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Macrodactyla doreensis (Family Actiniidae)

Corkscrew Tentacle Anemone


Macrodactyla doreensis is found in the Central Indo-Pacific in a narrow north-south band, from Japan south to the Philippines, Papua New Guinea, and the Great Barrier Reef and Moreton Bay, Australia. (QLD)


The Corkscrew Tentacle Sea Anemone is named for its long tapered tentacles that sometimes form spirals. It is typically 100-200 mm in diameter, but may grow up to 500 mm. The lower half of this anemone is usually dull orange to brilliant red in colour, transitioning to green in the upper portion. The oral disc and the tentacles are grey-brown or brownish-violet with white verrucae in rows down the walls of the column. The rows of verrucae may also extend onto the oral disc and tentacles as radial white lines.

Ecology/Way of Life:

This anemone contains symbiotic single-celled algae or zooxanthellae. It lives in mud, sand or gravel substrates, in pockets on coral platforms or in sediment bordering coral reefs. It generally lives at 5 m depth, but has been reported from deeper water up to 15 m. The animal lies at the surface of the sediment with the column buried in the sediment and can retract completely into the sediment when disturbed.

The Corkscrew Tentacle Sea Anemone may host a variety of anemone fish including Amphiprion chrysogaster, A. clarkii, A. perioderaion and A. polymnus. However, it is commonly seen without fish — this anemone is in a different family to the other host anemone species. Experiments demonstrated that M. doreensis may serve as an alternative host for the saddled cleaner shrimp, Periclimenes holthuisi, which is usually found on living on Stichodactyla haddoni.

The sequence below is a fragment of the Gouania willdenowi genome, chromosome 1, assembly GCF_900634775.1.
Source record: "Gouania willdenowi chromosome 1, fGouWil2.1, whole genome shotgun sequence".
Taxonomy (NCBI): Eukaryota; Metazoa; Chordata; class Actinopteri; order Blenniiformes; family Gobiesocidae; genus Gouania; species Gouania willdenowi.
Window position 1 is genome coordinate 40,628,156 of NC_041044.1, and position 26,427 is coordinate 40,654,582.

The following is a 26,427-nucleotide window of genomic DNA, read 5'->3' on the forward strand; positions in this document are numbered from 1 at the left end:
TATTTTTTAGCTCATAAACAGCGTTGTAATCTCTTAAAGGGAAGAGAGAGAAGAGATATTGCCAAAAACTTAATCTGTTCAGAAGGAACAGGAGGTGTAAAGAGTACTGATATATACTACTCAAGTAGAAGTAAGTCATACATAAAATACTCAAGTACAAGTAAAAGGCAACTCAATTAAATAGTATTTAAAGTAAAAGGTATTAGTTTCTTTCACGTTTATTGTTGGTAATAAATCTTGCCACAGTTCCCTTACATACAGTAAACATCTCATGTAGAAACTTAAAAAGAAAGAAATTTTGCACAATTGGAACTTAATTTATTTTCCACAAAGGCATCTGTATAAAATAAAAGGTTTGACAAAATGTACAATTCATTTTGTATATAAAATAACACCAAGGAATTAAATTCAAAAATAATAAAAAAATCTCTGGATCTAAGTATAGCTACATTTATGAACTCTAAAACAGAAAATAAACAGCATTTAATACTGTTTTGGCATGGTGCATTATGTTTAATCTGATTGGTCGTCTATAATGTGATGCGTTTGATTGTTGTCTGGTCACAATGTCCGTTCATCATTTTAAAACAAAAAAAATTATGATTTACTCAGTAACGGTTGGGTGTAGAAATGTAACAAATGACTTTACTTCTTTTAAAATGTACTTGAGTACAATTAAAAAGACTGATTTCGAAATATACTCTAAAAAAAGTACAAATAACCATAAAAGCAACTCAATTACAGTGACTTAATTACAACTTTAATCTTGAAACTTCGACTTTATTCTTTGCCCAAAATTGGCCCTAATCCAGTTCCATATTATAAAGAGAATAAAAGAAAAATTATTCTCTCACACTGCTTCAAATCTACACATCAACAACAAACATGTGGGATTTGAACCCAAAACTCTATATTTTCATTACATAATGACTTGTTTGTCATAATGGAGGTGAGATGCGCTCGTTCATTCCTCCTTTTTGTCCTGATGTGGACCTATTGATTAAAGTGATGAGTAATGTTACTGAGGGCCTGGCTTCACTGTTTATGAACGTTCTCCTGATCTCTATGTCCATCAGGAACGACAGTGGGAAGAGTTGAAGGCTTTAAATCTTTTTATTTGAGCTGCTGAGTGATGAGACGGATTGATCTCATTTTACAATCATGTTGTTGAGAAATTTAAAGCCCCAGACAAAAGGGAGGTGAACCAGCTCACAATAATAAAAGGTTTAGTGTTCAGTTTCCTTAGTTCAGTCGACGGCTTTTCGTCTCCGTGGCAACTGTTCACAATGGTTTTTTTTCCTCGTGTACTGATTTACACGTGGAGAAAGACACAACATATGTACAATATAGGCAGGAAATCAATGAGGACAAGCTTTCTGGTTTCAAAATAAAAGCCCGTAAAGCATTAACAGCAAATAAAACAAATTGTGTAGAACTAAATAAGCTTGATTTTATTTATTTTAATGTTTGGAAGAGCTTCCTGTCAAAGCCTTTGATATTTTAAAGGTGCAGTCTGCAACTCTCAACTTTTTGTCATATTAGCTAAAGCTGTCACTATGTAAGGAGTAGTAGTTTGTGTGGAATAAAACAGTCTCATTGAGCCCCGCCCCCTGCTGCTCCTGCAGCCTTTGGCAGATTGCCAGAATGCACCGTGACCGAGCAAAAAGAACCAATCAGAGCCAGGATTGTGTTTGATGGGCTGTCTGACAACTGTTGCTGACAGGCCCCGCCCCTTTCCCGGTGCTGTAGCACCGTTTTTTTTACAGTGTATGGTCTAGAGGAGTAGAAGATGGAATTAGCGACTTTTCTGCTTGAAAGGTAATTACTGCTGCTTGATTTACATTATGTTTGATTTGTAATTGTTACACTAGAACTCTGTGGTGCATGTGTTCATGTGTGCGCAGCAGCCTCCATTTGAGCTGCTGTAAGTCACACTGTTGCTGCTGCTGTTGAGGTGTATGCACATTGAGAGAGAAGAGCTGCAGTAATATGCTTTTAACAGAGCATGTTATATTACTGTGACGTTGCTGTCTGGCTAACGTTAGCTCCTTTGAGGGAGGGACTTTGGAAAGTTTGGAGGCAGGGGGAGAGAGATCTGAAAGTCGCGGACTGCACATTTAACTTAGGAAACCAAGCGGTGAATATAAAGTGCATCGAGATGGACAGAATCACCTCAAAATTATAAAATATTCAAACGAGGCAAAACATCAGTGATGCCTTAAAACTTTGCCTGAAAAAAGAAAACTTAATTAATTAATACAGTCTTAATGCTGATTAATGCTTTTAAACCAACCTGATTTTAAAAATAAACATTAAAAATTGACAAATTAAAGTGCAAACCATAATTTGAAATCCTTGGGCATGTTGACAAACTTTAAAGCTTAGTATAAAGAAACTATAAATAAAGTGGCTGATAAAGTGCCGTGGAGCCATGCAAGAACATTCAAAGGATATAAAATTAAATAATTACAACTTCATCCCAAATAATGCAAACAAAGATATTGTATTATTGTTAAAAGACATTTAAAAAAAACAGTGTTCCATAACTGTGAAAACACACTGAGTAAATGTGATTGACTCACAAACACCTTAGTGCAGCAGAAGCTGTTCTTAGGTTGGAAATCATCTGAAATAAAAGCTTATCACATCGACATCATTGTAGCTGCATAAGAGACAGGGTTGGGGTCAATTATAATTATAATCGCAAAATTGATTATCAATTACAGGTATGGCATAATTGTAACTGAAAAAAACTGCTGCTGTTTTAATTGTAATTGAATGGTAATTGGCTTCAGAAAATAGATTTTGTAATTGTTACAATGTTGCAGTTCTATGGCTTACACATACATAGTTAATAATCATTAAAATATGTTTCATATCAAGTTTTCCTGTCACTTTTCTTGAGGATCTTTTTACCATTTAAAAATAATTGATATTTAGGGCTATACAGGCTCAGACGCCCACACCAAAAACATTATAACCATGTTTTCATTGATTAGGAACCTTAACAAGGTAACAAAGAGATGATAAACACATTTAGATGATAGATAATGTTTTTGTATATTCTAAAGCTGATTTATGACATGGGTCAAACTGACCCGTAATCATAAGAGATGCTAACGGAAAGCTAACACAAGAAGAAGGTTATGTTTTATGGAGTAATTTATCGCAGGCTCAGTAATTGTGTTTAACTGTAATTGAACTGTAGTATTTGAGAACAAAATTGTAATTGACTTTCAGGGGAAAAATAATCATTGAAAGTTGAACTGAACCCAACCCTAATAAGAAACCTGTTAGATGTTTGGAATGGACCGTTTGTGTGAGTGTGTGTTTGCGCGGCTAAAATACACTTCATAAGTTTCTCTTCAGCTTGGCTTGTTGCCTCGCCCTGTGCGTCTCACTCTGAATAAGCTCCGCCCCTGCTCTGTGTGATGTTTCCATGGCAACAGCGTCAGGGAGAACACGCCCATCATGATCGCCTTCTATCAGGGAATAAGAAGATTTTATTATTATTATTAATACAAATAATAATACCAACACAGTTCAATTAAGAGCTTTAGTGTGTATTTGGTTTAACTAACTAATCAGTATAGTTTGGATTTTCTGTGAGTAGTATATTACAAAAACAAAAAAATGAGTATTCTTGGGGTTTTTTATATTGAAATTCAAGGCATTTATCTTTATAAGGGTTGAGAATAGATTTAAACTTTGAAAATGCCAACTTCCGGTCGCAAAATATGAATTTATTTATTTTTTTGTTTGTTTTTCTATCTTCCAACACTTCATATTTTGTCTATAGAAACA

Interaction with Humans/Threats:

There are no known threats to the Corkscrew Tentacle Sea Anemone. It occurs along the Queensland coastline and is associated with coral reefs, hence any threats to reefs could impact upon this anemone. It is sold by the aquarium trade as the "Long Tentacle Anenome" and may be at risk from over-collecting.

Other Comments:

Many other names are also known for this species, including long tentacle anemone, corkscrew anemone, seabed anemone, sand anemone, red base anemone, long tentacle red based anemone, purple anemone, purple long tentacle anemone. This species has the most restricted distribution of any Australian anemone which hosts anemone fish.

Further Reading:

Dakin, W.J. (1987) W.J Dakin's classic study Australian Seashores: a guide to the temperate shores for the beach-lover, the naturalist, the shore-fisherman and the student. Angus & Robertson Publishers, North Ryde. 411 pp.

Edgar, G.J. (1997) Australian Marine Life: the plants and animals of temperate waters. Reed Books, Kew. 544 pp.

Fautin. D.G. (1985) Competition by anemone fishes for host actinians In, Proceedings of the Fifth International Coral Reef Congress, Tahiti, pp. 373 – 377.

Fautin, D.G. (2003) Hexacorallians of the World.

Haddon, A.D. & Shackleton, A.M. (1893) Description of some new species of Actiniaria from Torres Straits. Scientific Transactions of the Royal Dublin Society 8: 116 – 131.

Khan, R.N., Becker, J.H.A., Crowther, A.L. & Lawn, I.D. (2003) Sea anemone host selection by the symbiotic saddled cleaner shrimp Periclimenes holthuisi. Marine and Freshwater Research 54: 653 – 656.

Richardson, D.L., Harriott, V.J. & Harrison, P.L. (1997) Distribution and abundance of giant sea anemones (Actinaria) in subtropical eastern Australian waters. Marine and Freshwater Research 48: 59 – 66.

Thomas, I.M. & Shepherd, S.A. (1982) Sea anemones (Orders Actiniaria, Zoanthidea and Corallimorpharia) In, Shepherd, S.A. & Thomas, I.M. (ed.) Marine invertebrates of southern Australia Part I. Handbook of the flora and fauna of South Australia, Government Printer, South Australia, pp. 161 – 169.


Text & map by Carden Wallace & Zoe Richards, Museum of Tropical Queensland.

Photographs by Karen Gowlett-Holmes (Photo. 1) and Paul Muir (Photo. 2).

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